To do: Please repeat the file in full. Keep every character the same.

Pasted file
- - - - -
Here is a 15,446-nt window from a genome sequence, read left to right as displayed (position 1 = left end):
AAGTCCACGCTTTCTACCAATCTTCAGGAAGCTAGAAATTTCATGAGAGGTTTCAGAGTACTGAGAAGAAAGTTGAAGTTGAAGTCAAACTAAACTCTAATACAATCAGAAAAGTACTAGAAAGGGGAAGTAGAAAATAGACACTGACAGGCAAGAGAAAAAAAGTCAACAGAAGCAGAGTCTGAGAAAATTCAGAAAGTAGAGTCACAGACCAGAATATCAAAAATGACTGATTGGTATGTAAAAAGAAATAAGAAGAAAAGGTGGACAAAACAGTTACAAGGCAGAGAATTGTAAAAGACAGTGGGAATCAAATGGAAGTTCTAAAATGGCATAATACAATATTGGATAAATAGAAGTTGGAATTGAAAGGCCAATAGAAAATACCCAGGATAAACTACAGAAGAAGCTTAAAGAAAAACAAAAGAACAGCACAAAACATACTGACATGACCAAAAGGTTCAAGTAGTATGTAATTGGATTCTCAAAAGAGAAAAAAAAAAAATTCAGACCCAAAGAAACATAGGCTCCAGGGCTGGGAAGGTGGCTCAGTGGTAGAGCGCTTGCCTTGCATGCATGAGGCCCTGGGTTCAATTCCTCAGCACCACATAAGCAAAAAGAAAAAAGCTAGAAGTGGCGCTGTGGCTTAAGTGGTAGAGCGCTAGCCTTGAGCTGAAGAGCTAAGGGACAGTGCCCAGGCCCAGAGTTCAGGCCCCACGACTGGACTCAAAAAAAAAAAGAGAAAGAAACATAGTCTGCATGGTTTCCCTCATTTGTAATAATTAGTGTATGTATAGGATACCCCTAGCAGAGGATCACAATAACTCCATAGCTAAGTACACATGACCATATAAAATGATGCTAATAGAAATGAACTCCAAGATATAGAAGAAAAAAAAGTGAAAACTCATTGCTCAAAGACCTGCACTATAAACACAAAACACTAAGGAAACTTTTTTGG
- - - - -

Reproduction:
Here is a 15,446-nt window from a genome sequence, read left to right as displayed (position 1 = left end):
AAGTCCACGCTTTCTACCAATCTTCAGGAAGCTAGAAATTTCATGAGAGGTTTCAGAGTACTGAGAAGAAAGTTGAAGTTGAAGTCAAACTAAACTCTAATACAATCAGAAAAGTACTAGAAAGGGGAAGTAGAAAATAGACACTGACAGGCAAGAGAAAAAAAGTCAACAGAAGCAGAGTCTGAGAAAATTCAGAAAGTAGAGTCACAGACCAGAATATCAAAAATGACTGATTGGTATGTAAAAAGAAATAAGAAGAAAAGGTGGACAAAACAGTTACAAGGCAGAGAATTGTAAAAGACAGTGGGAATCAAATGGAAGTTCTAAAATGGCATAATACAATATTGGATAAATAGAAGTTGGAATTGAAAGGCCAATAGAAAATACCCAGGATAAACTACAGAAGAAGCTTAAAGAAAAACAAAAGAACAGCACAAAACATACTGACATGACCAAAAGGTTCAAGTAGTATGTAATTGGATTCTCAAAAGAGAAAAAAAAAAAATTCAGACCCAAAGAAACATAGGCTCCAGGGCTGGGAAGGTGGCTCAGTGGTAGAGCGCTTGCCTTGCATGCATGAGGCCCTGGGTTCAATTCCTCAGCACCACATAAGCAAAAAGAAAAAAGCTAGAAGTGGCGCTGTGGCTTAAGTGGTAGAGCGCTAGCCTTGAGCTGAAGAGCTAAGGGACAGTGCCCAGGCCCAGAGTTCAGGCCCCACGACTGGACTCAAAAAAAAAAAGAGAAAGAAACATAGTCTGCATGGTTTCCCTCATTTGTAATAATTAGTGTATGTATAGGATACCCCTAGCAGAGGATCACAATAACTCCATAGCTAAGTACACATGACCATATAAAATGATGCTAATAGAAATGAACTCCAAGATATAGAAGAAAAAAAAGTGAAAACTCATTGCTCAAAGACCTGCACTATAAACACAAAACACTAAGGAAACTTTTTTGG